Distributed April 30, 2003
For Immediate Release

News Service Contact: Kristen Cole

Senators’ approval ratings influenced largely by factors beyond control

Senators’ own attempts to influence approval ratings have less effect than factors beyond their control, according to a new study. Researchers examined eight factors related to senatorial approval ratings over a 17-year period, from 1981 to 1997. Their findings are published in the May Legislative Studies Quarterly.

PROVIDENCE, R.I. — Although elected officials may attempt to influence public approval ratings as they look toward reelection, their own tactical maneuvers do not have as much effect as factors beyond their control, according to a new study by political scientists at three universities.

Contextual factors such as their state’s economic performance and size, their own number of years in the Senate, presidential popularity and the popularity of the other senator from the state have a greater impact on their approval ratings than tactical maneuvers such as bill sponsorship and media activity, according to findings reported in the May Legislative Studies Quarterly.

“Senators clearly want to maximize the likelihood that they are reelected, so they seek to build favorable impressions with constituents,” wrote authors Wendy Schiller of Brown University, Brian F. Schaffner of Western Michigan University and Patrick J. Sellers of Davidson College. “Senators’ efforts pay off to some extent, but the contextual factors beyond their control tend to exert more influence.”

In the most comprehensive study of its kind, researchers examined 552 senatorial approval ratings from 1981 to 1997, taken from the U.S. Official Job Approval Ratings Web site, which captures surveys by commercial, media and university organizations. The analysis included information on nearly 60 percent of all individuals serving in the U.S. Senate during the 16-year period. The following eight tactical and contextual influences on approval ratings were examined; previous studies focused on fewer factors.

Tactics within the control of legislators:

  • introducing legislation;
  • position taking (roll call voting offers the most prominent type of position taking);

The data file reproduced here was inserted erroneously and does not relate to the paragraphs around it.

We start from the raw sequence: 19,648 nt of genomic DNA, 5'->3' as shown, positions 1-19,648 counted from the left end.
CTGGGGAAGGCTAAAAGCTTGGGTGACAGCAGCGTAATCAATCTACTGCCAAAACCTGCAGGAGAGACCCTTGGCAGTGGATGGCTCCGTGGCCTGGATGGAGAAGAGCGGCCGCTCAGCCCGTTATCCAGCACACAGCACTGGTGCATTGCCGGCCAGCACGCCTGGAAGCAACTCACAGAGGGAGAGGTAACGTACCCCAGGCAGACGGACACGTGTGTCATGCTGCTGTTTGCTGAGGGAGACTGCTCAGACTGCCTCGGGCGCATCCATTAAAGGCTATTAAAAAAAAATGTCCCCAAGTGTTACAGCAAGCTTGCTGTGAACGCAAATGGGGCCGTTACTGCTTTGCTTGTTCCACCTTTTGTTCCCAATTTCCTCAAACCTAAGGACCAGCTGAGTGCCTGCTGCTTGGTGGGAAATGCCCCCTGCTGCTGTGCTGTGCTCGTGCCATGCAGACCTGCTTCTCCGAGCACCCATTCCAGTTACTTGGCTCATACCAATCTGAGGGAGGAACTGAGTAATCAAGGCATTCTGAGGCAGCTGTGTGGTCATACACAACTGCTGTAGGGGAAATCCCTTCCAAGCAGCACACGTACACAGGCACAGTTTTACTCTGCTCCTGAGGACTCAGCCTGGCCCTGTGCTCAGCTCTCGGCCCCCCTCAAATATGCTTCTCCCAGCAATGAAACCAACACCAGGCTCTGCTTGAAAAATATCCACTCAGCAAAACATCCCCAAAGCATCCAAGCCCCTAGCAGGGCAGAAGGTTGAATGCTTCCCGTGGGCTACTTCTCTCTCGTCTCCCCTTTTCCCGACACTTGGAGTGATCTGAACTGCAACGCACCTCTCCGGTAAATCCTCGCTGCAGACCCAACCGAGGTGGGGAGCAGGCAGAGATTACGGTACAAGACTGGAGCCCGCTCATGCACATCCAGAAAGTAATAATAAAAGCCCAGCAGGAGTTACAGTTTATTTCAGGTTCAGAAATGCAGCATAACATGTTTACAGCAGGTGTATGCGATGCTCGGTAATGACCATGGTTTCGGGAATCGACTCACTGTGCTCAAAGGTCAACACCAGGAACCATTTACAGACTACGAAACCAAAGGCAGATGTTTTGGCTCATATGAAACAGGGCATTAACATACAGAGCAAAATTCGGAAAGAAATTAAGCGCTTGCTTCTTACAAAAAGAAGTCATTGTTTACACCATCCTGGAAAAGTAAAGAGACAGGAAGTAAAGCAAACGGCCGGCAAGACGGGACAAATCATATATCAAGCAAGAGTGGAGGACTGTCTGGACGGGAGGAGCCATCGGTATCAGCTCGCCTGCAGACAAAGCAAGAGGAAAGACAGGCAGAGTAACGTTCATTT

• news coverage.

Contextual factors beyond legislators’ control:

  • home-state population;
  • home-state economic performance;
  • seniority;
  • popularity or unpopularity of a president;
  • actions of the other senator in the state’s delegation.

Of the three tactics for boosting home-state support, press activity exerted the strongest influence, said the authors. Media coverage in national and local outlets can distribute information to more constituents than sending newsletters or meeting them individually. Other significant influences on home-state approval lay less directly within a senator’s control.

Among the most notable links was that between state population and approval ratings. Larger states tend to be more heterogeneous and thus more difficult to represent. Additionally, the state’s economy had a bearing on approval ratings. Senators from states with weak or no growth may receive blame for the unfavorable economic trends, the authors said.

Seniority in the Senate also proved a factor. With more years of service, legislators have more opportunities to help constituents and build favorable name recognition. As legislators work to build name recognition and serve their states, the accumulation of such efforts over time translates to higher approval ratings.

A state electorate’s evaluation of the nation’s president appeared linked to the senators’ ratings, particularly if the president was from the same party. In contrast, approval ratings of senators not in the president’s party are not influenced as heavily by the president’s approval rating.

The findings also suggest a relationship between a senator’s approval rating and the other senator in the delegation. Two senators representing a state often develop different policy portfolios, each in hopes of creating a distinct reputation in the eyes of constituents – one may be more favorable to voters.

Unanswered questions remain, including the post-election effects of a tough reelection race, said the authors. Schiller is an associate professor of political science and public policy at Brown University; Schaffner, assistant professor of political science at Western Michigan University; and Sellers, associate professor of political science at Davidson College.